Perhaps this is a trivial question, but I have no idea how to justify it.

Call a pair of groups $(G_1, G_2)$ ring-compatible if $G_1$ is abelian and there exists a ring $R$ with addition and multiplication $(+, \ast)$ say satisfying the condition that $(R, +)$ is isomorphic to $G_1$ and the group of units of $R$, say $U(R)$, satisfy $(U(R), \ast) \cong G_2$.

For instance, the existence of finite fields of order $p^n$ for a prime $p$ implies that the pair $(G_1, G_2)$ with $G_1$ being the group $(C_p)^n = C_p \times \cdots \times C_p$ and $G_2$ being the cyclic group of order $p^n - 1$ is a ring-compatible pair.

Are all pairs of groups $(G_1, G_2)$ with $G_1$ abelian and if $G_1, G_2$ are finite groups, $|G_1| > |G_2$, ring compatible?

I apologize in advance if this question is trivial.

  • $\begingroup$ Yes that is a useful remark; thank you! $\endgroup$ Commented Jan 17, 2014 at 16:59
  • $\begingroup$ But not even every cyclic group is the unit group of some ring. $\endgroup$
    – Nathan
    Commented Jan 17, 2014 at 17:01
  • 1
    $\begingroup$ Also, if $G_1$ is or prime order, then there is only one choice for $R$, and thus for $G_2$. $\endgroup$ Commented Jan 17, 2014 at 17:03
  • $\begingroup$ Let's extend this question to infinite group: for instance Is the pair $(\mathbb{C}, \mathbb{R})$ ring compatible? $\endgroup$ Commented Jan 17, 2014 at 23:08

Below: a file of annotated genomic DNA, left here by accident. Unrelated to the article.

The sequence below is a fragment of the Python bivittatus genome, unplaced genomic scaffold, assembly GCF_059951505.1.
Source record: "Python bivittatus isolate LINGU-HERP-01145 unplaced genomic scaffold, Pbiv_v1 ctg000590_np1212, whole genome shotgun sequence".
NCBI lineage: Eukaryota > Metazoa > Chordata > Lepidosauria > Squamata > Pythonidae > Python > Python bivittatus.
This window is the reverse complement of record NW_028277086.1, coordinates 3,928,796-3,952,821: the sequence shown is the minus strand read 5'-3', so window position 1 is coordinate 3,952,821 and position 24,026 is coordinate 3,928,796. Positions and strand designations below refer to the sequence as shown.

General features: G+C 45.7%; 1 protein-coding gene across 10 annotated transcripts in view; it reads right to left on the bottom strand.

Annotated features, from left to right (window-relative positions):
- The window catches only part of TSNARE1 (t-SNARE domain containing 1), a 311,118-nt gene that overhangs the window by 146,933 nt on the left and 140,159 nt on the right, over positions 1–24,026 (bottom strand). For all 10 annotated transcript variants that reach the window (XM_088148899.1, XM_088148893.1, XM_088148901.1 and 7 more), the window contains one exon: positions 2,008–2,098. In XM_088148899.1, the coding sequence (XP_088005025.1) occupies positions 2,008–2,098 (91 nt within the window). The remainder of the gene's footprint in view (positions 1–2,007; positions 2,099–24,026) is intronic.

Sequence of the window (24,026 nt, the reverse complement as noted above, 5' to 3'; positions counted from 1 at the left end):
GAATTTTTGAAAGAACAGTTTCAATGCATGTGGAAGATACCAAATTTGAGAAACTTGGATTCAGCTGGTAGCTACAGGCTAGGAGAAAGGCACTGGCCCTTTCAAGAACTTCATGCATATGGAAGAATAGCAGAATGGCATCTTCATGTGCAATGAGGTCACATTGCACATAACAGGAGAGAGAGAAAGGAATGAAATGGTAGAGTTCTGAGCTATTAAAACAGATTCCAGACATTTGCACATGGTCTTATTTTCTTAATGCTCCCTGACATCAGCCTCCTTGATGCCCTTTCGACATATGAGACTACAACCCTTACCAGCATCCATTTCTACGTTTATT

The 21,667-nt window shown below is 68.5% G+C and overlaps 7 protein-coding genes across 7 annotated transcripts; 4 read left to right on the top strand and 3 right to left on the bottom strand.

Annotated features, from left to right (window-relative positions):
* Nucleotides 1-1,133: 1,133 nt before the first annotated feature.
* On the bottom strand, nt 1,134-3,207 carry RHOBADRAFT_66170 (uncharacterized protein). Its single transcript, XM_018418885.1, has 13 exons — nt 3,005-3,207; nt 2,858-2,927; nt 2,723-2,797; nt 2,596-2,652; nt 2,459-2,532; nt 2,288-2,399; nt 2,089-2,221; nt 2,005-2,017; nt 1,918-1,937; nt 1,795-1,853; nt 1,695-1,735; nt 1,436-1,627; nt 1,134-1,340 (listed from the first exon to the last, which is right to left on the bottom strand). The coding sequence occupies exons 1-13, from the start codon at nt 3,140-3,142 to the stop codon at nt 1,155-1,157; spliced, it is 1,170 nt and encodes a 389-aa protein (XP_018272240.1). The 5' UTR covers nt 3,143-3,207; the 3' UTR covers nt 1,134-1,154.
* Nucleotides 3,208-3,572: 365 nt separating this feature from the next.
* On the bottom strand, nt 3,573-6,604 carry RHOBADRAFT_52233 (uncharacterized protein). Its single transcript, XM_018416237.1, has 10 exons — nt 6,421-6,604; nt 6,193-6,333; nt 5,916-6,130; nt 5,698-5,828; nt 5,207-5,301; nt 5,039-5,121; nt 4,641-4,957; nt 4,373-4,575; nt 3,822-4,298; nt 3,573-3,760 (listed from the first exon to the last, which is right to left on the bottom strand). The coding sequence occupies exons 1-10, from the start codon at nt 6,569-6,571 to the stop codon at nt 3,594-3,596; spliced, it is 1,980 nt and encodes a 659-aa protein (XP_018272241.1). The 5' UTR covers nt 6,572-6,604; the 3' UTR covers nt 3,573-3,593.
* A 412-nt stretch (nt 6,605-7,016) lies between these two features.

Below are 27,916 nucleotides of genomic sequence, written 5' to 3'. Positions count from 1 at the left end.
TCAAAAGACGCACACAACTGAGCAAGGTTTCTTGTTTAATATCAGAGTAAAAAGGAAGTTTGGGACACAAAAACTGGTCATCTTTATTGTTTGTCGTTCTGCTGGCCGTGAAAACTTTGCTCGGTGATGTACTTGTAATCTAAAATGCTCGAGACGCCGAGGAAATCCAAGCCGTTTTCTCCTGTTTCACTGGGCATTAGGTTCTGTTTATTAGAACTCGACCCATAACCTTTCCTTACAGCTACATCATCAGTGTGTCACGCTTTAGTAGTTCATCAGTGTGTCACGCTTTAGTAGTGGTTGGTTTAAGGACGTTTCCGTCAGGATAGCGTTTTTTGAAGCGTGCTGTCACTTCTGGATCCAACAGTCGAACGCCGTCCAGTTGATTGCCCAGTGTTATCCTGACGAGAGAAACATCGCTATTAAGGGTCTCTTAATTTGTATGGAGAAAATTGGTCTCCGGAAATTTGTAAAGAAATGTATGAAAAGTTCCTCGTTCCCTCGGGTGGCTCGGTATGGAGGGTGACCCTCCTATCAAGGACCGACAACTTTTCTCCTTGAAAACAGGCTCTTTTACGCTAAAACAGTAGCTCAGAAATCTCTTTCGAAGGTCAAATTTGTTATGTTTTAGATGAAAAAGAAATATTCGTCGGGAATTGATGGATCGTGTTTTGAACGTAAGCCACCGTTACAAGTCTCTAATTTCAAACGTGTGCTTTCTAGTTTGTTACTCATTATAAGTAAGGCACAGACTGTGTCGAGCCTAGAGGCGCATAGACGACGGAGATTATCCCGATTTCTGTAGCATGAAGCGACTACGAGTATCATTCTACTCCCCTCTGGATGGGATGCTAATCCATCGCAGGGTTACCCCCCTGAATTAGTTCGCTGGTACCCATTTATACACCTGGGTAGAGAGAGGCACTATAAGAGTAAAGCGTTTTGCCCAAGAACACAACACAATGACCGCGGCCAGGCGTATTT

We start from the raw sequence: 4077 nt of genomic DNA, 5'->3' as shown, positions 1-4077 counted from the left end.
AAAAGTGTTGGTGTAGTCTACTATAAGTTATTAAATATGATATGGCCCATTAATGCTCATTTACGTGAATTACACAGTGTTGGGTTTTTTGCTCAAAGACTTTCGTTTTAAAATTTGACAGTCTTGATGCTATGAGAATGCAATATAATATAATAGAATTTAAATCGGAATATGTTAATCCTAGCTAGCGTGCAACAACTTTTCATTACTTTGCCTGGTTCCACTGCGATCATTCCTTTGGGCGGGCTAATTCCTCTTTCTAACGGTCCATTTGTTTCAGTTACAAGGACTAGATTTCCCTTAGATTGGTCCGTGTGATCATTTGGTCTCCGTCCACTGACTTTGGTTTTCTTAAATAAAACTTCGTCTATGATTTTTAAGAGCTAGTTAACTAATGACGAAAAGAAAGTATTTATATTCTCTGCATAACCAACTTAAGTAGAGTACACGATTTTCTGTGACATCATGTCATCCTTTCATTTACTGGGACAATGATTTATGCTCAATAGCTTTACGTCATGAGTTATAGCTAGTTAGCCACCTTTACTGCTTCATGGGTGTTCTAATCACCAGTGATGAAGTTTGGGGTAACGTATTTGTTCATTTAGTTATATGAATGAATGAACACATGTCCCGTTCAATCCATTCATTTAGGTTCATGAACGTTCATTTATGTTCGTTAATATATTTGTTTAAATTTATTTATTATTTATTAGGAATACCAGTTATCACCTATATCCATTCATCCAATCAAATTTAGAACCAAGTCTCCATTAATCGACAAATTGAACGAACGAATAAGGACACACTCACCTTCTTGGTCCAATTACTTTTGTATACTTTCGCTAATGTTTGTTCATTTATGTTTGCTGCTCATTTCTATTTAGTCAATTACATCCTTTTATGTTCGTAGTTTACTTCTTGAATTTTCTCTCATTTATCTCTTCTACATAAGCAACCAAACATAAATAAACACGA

• $\begingroup$ According to Kadison conjecture a related question can be as follows: Let G be a torsion free group, Is $\mathbb{C}G, G$ ring compatible? $\endgroup$ Commented Jan 17, 2014 at 23:11

2 Answers 2


The answer for your question is NO, not every pair of groups is ring compatible, even if the first group is abelian. There are abelian groups $G_1$ (called Nil groups), in which only zero multiplication turns $G_1$ into a ring. A complete discussion of your question can be find in "L. Fuchs, Infinite abelian groups" (Despite the name of book, you can find facts about additive group of finite rings)

  • $\begingroup$ As I remember, two former Ph.D student of our faculty did some works on additive groups of rings and their characterizations (I was the advisor of them) and you may find some of their papers by searching: A. Najafizadeh and F. Karimi. $\endgroup$
    – Sh.M1972
    Commented Jan 18, 2014 at 3:30

Note that the second group relates to (and sometimes embeds in) the endomorphism algebra of the first group (this is for the multiplicative semigroup as a whole; the group of units has an obvious correspondence with a subgroup of automorphisms of the first group), so you will have some obvious limitations. I suspect the answer you want lies in the study of modules .

Gerhard "Maybe Another Question Is Meant?" Paseman, 2014.01.17


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